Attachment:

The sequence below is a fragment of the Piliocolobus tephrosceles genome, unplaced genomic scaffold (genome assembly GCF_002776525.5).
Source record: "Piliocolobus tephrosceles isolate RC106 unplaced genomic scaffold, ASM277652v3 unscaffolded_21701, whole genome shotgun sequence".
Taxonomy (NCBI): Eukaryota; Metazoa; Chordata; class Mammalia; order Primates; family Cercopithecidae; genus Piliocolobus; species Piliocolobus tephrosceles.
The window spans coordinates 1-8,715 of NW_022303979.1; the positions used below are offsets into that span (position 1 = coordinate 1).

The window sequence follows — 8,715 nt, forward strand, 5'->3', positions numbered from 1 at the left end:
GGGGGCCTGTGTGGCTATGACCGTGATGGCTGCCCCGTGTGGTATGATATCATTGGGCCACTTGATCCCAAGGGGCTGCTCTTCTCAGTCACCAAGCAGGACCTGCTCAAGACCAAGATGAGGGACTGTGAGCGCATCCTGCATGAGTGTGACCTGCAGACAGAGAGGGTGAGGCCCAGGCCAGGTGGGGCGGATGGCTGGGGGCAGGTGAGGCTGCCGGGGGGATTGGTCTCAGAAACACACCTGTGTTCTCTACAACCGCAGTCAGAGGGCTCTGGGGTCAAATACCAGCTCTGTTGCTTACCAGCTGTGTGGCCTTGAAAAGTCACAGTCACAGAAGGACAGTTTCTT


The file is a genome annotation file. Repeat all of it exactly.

The sequence below is a fragment of the Piliocolobus tephrosceles genome, unplaced genomic scaffold (genome assembly GCF_002776525.5).
Source record: "Piliocolobus tephrosceles isolate RC106 unplaced genomic scaffold, ASM277652v3 unscaffolded_21701, whole genome shotgun sequence".
Taxonomy (NCBI): Eukaryota; Metazoa; Chordata; class Mammalia; order Primates; family Cercopithecidae; genus Piliocolobus; species Piliocolobus tephrosceles.
The window spans coordinates 1-8,715 of NW_022303979.1; the positions used below are offsets into that span (position 1 = coordinate 1).

The window sequence follows — 8,715 nt, forward strand, 5'->3', positions numbered from 1 at the left end:
GGGGGCCTGTGTGGCTATGACCGTGATGGCTGCCCCGTGTGGTATGATATCATTGGGCCACTTGATCCCAAGGGGCTGCTCTTCTCAGTCACCAAGCAGGACCTGCTCAAGACCAAGATGAGGGACTGTGAGCGCATCCTGCATGAGTGTGACCTGCAGACAGAGAGGGTGAGGCCCAGGCCAGGTGGGGCGGATGGCTGGGGGCAGGTGAGGCTGCCGGGGGGATTGGTCTCAGAAACACACCTGTGTTCTCTACAACCGCAGTCAGAGGGCTCTGGGGTCAAATACCAGCTCTGTTGCTTACCAGCTGTGTGGCCTTGAAAAGTCACAGTCACAGAAGGACAGTTTCTT